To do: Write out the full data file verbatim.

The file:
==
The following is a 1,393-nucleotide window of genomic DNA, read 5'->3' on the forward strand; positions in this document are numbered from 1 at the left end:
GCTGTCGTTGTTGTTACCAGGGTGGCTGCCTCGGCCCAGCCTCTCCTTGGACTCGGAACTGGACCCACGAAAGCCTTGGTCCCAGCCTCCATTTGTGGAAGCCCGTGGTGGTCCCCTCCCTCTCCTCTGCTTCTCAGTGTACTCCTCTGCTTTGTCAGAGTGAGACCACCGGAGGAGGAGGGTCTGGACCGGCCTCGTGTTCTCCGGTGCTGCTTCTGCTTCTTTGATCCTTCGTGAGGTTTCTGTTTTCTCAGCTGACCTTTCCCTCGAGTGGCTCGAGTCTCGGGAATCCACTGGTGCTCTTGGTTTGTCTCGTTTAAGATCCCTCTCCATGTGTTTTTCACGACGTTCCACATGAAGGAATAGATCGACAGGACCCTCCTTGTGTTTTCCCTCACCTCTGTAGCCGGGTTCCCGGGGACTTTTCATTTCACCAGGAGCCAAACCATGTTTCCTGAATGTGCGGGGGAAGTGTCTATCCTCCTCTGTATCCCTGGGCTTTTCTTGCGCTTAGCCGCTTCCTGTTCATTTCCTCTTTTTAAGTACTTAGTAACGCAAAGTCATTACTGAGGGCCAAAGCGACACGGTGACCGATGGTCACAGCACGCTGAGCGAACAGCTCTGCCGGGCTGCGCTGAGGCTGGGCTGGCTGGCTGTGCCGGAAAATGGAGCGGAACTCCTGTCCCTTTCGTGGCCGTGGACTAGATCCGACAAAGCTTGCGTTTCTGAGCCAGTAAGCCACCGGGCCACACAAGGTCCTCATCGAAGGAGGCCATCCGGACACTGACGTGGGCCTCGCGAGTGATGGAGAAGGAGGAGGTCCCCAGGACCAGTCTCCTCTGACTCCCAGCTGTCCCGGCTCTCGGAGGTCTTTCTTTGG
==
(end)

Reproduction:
The following is a 1,393-nucleotide window of genomic DNA, read 5'->3' on the forward strand; positions in this document are numbered from 1 at the left end:
GCTGTCGTTGTTGTTACCAGGGTGGCTGCCTCGGCCCAGCCTCTCCTTGGACTCGGAACTGGACCCACGAAAGCCTTGGTCCCAGCCTCCATTTGTGGAAGCCCGTGGTGGTCCCCTCCCTCTCCTCTGCTTCTCAGTGTACTCCTCTGCTTTGTCAGAGTGAGACCACCGGAGGAGGAGGGTCTGGACCGGCCTCGTGTTCTCCGGTGCTGCTTCTGCTTCTTTGATCCTTCGTGAGGTTTCTGTTTTCTCAGCTGACCTTTCCCTCGAGTGGCTCGAGTCTCGGGAATCCACTGGTGCTCTTGGTTTGTCTCGTTTAAGATCCCTCTCCATGTGTTTTTCACGACGTTCCACATGAAGGAATAGATCGACAGGACCCTCCTTGTGTTTTCCCTCACCTCTGTAGCCGGGTTCCCGGGGACTTTTCATTTCACCAGGAGCCAAACCATGTTTCCTGAATGTGCGGGGGAAGTGTCTATCCTCCTCTGTATCCCTGGGCTTTTCTTGCGCTTAGCCGCTTCCTGTTCATTTCCTCTTTTTAAGTACTTAGTAACGCAAAGTCATTACTGAGGGCCAAAGCGACACGGTGACCGATGGTCACAGCACGCTGAGCGAACAGCTCTGCCGGGCTGCGCTGAGGCTGGGCTGGCTGGCTGTGCCGGAAAATGGAGCGGAACTCCTGTCCCTTTCGTGGCCGTGGACTAGATCCGACAAAGCTTGCGTTTCTGAGCCAGTAAGCCACCGGGCCACACAAGGTCCTCATCGAAGGAGGCCATCCGGACACTGACGTGGGCCTCGCGAGTGATGGAGAAGGAGGAGGTCCCCAGGACCAGTCTCCTCTGACTCCCAGCTGTCCCGGCTCTCGGAGGTCTTTCTTTGG